Floods of currency can prop up unpopular policies like Obamacare or the War on Drugs. That is why government holds onto its monopoly with a death grip. In The Theory of Money and Credit, Mises observes, “The gold standard did not collapse. Governments abolished it in order to pave the way for inflation. The whole grim apparatus of oppression and coercion, policemen, customs guards, penal courts, prisons, in some countries even executioners, had to be put into action in order to destroy the gold standard.”
(Note: Mises addresses “sound money,” which is distinct from private money, but both forms of currency would serve the function of putting a severe brake on a government’s ability to swell.)
Another way a currency monopoly threatens civil liberties is by permitting government to monitor virtually all transactions through the financial institutions with whom it maintains an intimate partnership. Total surveillance is a prerequisite to total control, which is what the government wants to establish as quickly as possible. For example, prior to establishing the Suspicious Activity Report (SAR) in 1996 — a form that financial institutions submit to the U.S. Treasury — banks were required to automatically report any transaction over $10,000. Now any activity deemed “suspicious” is vulnerable.
The monopoly facilitates a vicious attack on privacy and has become a main building block of the American surveillance state. As libertarian Mark Hubbard stated, “Civilization is a movement toward privacy, a police state the opposite, and tax legislation has become the legislation of our new Big Brother states.”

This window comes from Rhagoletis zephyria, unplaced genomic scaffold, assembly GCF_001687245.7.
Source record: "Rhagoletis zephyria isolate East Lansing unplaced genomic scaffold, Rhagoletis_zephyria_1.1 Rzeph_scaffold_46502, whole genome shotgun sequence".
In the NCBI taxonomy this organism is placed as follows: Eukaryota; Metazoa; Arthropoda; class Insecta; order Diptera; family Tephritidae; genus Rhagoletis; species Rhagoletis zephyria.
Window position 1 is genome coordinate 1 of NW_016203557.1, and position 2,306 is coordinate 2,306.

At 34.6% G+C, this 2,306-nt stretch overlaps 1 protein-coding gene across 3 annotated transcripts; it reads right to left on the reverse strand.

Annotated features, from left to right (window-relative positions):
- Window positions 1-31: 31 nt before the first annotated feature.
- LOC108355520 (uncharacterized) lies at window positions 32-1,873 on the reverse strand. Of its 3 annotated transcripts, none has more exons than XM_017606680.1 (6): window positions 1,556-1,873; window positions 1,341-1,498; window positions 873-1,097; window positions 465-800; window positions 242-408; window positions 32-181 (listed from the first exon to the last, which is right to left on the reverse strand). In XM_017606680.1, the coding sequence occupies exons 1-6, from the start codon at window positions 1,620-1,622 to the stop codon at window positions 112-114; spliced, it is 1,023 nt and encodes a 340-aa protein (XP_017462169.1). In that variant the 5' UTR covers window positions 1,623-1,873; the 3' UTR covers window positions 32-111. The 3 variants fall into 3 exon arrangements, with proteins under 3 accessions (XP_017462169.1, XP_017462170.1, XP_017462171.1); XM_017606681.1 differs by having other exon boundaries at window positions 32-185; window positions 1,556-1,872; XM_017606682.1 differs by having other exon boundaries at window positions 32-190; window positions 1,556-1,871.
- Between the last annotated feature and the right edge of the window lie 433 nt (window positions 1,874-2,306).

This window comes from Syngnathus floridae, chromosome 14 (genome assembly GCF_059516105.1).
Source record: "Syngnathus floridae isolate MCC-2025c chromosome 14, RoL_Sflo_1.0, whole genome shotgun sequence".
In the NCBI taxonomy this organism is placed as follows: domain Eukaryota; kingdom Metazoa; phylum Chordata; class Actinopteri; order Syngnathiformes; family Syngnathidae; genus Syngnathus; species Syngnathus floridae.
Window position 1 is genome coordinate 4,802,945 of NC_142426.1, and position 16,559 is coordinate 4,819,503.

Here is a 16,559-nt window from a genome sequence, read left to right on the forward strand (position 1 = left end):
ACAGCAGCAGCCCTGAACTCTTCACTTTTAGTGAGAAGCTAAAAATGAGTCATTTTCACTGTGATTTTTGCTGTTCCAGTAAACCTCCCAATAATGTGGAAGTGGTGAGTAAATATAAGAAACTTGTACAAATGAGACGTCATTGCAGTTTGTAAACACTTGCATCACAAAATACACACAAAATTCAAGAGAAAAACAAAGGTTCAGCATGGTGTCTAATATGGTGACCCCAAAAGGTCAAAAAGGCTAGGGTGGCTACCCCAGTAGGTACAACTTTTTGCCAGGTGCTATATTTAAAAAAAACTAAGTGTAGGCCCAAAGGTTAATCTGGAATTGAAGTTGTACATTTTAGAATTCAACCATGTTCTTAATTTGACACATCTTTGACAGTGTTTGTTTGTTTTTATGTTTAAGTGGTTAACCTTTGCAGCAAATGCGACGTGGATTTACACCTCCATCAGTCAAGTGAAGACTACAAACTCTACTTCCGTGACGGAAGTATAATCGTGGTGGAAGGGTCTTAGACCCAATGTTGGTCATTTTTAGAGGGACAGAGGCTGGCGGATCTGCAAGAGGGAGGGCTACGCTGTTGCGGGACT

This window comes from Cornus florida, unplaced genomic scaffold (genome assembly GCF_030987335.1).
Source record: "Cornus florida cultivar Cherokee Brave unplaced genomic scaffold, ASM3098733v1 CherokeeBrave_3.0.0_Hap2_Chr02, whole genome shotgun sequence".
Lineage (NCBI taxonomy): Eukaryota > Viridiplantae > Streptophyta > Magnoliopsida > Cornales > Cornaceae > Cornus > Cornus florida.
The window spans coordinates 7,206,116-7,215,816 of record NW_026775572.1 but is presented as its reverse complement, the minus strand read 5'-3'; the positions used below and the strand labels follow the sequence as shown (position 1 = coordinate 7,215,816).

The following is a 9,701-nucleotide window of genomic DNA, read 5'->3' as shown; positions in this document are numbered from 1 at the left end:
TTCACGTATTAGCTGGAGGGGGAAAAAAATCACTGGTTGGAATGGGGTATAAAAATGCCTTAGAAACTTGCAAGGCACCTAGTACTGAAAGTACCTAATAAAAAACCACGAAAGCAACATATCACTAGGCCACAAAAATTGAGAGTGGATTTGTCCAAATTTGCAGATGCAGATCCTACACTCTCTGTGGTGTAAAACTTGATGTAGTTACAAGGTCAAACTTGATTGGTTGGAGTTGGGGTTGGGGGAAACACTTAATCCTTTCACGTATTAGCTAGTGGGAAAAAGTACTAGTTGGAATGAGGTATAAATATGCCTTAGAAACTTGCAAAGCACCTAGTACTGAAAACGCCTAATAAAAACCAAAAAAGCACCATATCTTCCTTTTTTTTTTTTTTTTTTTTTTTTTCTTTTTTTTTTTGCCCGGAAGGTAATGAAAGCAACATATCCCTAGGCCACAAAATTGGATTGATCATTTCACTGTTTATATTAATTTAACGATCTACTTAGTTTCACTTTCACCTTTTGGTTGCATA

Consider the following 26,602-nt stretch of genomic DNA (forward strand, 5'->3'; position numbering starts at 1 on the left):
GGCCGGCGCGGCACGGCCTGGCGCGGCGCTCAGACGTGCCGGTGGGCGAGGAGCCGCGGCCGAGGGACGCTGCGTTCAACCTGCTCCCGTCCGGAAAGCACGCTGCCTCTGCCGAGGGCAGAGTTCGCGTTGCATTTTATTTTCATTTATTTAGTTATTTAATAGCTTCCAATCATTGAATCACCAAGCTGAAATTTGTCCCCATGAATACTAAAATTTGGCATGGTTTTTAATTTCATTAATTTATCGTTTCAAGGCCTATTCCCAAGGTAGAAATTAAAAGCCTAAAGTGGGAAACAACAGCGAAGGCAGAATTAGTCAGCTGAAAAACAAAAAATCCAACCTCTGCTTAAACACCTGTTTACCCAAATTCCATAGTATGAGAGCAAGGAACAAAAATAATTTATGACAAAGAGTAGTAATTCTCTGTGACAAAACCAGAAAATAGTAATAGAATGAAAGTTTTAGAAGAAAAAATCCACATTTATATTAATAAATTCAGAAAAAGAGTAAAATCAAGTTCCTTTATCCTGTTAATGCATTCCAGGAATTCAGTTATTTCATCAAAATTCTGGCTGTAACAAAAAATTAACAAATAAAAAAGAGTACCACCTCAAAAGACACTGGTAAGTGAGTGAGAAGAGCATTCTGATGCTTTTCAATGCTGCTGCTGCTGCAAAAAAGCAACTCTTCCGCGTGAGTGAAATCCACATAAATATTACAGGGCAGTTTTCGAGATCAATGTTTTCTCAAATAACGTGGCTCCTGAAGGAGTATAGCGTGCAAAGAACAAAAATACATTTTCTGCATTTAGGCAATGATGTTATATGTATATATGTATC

Much of the tracking is a pure money grab, but it is also an attempt to ferret out and punish “unacceptable” behavior, like dealing in drugs or politically dissenting. Indeed, it is criminally naive to believe the government will not use these massive and valuable data to target its critics. Thus, people can be discouraged from speaking out. Controlling the information, however, means controlling the currency. Otherwise, anyone could mint gold coins in the middle of the night and release them covertly into the wild.
Equally, a currency monopoly allows the government to impose social policies that punish and control categories of people. For example, as long as banks function as an arm of the government, they will refuse to open accounts for people without state-issued identification and Social Security numbers. Thus, the “undocumented” are effectively barred from the monetary transactions that are part of everyday life. By contrast, counterculture financial institutions often require little more than a username and a password to deposit funds. No wonder some politicians are pushing agencies like Bitcoin to open up their data to close government scrutiny.
The currency monopoly is vital to both the rise of a police state and the targeting of individual civil liberties. In arguing for a free market in currencies, it is important to claim the moral high ground by stating and restating what should be obvious: Civil liberties require sound money. And nothing ensures the quality of a commodity as surely as competition.